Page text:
• By promoting high borrowing, mortgage interest deductibility contributes to high housing prices. These effects are compounded by supply side measures such as rent controls and other restrictions on the supply of new housing. These distortions lead to a chronic shortage of housing, impeding labor mobility. The major distortions in the housing market should be addressed by eliminating rather than adding to them. What is needed is a commitment to move in this direction, including by examining whether rent controls and administrative allocations mechanisms appropriately serve their intended social and economic purpose.

• The new mortgage code of conduct, which limits lending and protects households from excessive debt service risks, is a prudent and welcome measure that supervisors want to see applied properly. However, the code does not address the underlying incentive for households to maximize the size of their mortgage debt that is generated by the tax deductibility of mortgage interest payments. The resulting high loan-to-value and loan-to-income ratios expose households to significant interest rate and housing price risks. While many homeowners are at least partly insulated from interest rate changes by fixed-rate mortgages, about one-third are exposed, and all are exposed to housing price risks.

Structural Reform

19. Efforts on a broad front to increase employment rates are of considerable urgency, both to ease a tight labor market and support economic activity, and to address the problems associated with population aging.

• Even with the economy benefiting from recent reforms—including to the disability scheme and by making early retirement actuarially fair—the employment rate, measured in hours, remains low. Addressing inactivity traps and making work pay is therefore important. The coalition agreement rightly envisages several measures to raise participation.

• As our discussions revealed, these measures need to be carefully designed. For example, measures focused on particular groups—whether low-income, women, or senior workers—may affect the labor supply incentives facing other groups, which would need to be taken into account in designing the measures to avoid unintended side effects. Potentially, one of the most effective measures to raise the rewards from work is the phasing out of the transferability of the general tax credit. Though movement in this direction is welcome, for this measure to have a significant and more immediate impact, the authorities should consider phasing out the credit over a much shorter period than 20 years.

• With respect to other policies, though the mission is encouraged by the recent shortening of the duration of unemployment benefits, it sees room for further reform. In particular, a maximum period much shorter than three years would seem sufficient for unemployment benefits to serve their purpose from the standpoint of job search. Regarding the "life-course" scheme, any reform should continue to avoid the danger of it becoming a vehicle for subsidizing early retirement. Additional measures, as recommended in earlier concluding statements, remain pertinent.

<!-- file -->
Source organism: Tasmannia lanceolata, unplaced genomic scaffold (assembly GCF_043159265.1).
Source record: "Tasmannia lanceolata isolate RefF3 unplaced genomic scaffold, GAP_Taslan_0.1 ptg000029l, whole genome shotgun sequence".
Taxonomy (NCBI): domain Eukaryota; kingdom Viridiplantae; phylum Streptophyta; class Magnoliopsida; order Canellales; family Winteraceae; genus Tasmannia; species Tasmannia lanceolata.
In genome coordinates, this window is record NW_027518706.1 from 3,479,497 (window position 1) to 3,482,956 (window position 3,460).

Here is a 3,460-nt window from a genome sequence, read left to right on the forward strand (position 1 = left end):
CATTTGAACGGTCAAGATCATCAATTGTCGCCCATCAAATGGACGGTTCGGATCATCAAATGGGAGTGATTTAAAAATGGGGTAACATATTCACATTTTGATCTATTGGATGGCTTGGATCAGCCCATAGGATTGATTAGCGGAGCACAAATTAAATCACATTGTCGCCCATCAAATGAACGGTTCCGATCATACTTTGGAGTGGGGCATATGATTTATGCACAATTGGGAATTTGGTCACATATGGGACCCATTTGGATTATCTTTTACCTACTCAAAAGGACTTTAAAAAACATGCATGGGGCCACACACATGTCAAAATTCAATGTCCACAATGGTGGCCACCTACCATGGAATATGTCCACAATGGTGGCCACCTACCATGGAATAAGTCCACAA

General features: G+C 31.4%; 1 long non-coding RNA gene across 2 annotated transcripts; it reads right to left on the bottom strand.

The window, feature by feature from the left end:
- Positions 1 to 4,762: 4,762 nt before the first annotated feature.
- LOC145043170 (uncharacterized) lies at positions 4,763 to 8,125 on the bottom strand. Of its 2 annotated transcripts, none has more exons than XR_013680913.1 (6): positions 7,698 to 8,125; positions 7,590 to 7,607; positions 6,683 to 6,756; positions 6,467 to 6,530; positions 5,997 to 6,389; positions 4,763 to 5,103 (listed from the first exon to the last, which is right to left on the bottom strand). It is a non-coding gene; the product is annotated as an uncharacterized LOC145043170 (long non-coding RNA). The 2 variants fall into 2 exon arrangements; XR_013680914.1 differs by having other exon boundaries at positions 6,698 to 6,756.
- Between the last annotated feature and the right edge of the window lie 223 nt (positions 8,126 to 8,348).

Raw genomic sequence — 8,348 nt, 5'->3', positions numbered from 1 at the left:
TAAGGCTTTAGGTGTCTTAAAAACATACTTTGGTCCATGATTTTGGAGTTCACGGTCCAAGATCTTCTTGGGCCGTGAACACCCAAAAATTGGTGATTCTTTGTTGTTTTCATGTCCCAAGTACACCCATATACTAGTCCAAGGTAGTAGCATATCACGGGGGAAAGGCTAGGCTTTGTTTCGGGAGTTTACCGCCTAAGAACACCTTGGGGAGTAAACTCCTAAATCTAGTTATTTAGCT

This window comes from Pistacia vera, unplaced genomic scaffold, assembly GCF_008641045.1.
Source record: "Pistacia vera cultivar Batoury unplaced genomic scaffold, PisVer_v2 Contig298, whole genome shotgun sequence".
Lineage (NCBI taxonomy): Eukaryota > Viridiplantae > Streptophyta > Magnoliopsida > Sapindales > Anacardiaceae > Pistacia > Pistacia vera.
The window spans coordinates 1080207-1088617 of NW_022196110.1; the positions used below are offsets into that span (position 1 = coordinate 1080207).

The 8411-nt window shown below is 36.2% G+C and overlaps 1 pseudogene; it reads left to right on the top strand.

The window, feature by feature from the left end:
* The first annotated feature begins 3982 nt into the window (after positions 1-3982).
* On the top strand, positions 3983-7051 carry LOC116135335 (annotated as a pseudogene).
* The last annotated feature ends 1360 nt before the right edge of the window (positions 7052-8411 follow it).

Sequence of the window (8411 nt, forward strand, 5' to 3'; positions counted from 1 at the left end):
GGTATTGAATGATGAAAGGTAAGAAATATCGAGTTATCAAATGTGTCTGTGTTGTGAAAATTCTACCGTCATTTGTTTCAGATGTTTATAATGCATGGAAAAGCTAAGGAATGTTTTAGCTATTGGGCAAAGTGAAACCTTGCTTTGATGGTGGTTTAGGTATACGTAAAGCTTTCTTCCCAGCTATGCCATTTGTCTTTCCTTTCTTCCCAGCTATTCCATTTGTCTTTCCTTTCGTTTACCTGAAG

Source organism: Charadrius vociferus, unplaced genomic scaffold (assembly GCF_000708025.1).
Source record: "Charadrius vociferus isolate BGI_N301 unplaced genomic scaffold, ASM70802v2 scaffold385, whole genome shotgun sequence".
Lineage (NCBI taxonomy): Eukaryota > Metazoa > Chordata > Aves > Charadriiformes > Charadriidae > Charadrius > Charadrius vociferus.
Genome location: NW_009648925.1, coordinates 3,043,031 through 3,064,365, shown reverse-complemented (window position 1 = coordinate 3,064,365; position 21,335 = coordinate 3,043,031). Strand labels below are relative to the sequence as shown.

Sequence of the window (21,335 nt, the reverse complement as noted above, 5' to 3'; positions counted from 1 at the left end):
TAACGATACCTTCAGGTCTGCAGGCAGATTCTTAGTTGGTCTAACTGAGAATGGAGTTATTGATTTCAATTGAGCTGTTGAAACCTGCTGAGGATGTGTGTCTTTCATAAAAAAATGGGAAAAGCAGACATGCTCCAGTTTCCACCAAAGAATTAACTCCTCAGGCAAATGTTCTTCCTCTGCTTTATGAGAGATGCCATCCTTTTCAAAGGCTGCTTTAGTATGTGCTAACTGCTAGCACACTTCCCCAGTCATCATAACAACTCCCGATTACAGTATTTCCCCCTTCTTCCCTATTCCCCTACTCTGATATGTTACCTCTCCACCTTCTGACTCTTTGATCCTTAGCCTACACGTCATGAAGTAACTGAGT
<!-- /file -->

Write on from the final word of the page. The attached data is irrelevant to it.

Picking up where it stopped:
• The mission understands the sensitivity in the Netherlands to the proposal to raise the retirement age to 67 years. However, there may be less reason for concern than may appear at first glance, especially for workers close to retirement. This is because an increase could be phased in in such a way that even workers ten years away from retirement would be little affected. Moreover, in light of recent increases in life expectancy, younger workers and future generations would still enjoy more years in retirement than their parents.

20. A range of structural measures has been aimed at boosting productivity and sustainable growth. One important avenue for stimulating innovation and productivity is by enhancing competition. The mission therefore welcomes efforts to increase the role of market forces in various sectors, including construction, network industries, health care, and other services. A strengthening of the investigative powers of the competition authority (NMa) is also welcome. In addition, the mission applauds the reduction of red tape in recent years and the new government's aim of another 25 percent reduction during its term. After all, the success of official efforts to encourage innovation will depend, fundamentally, on providing an environment conducive to entrepreneurship and competition.

21. In this connection, there is substantial scope for further measures to promote productivity gains. Employment protection legislation (EPL) acts as a tax on new hiring, reducing labor participation, and hampering the movement of labor toward areas of high productivity and innovation. While some progress has been made recently on increasing flexibility, it would be desirable to re-open discussion at the SER and reach agreement on making EPL less stringent. Greater wage differentiation would help attract labor to higher productivity companies and sectors, while strengthening the incentives for human capital investment, one of the government's goals. The overarching objective should be to enable market-based incentives that further strengthen the innovation capacity of the Dutch economy.

As always, the mission is grateful for the high quality and openness of the discussions, and the cooperation and hospitality received from the Dutch authorities and private sector and non-government representatives. We very much appreciate the time and effort everyone has put into this consultation.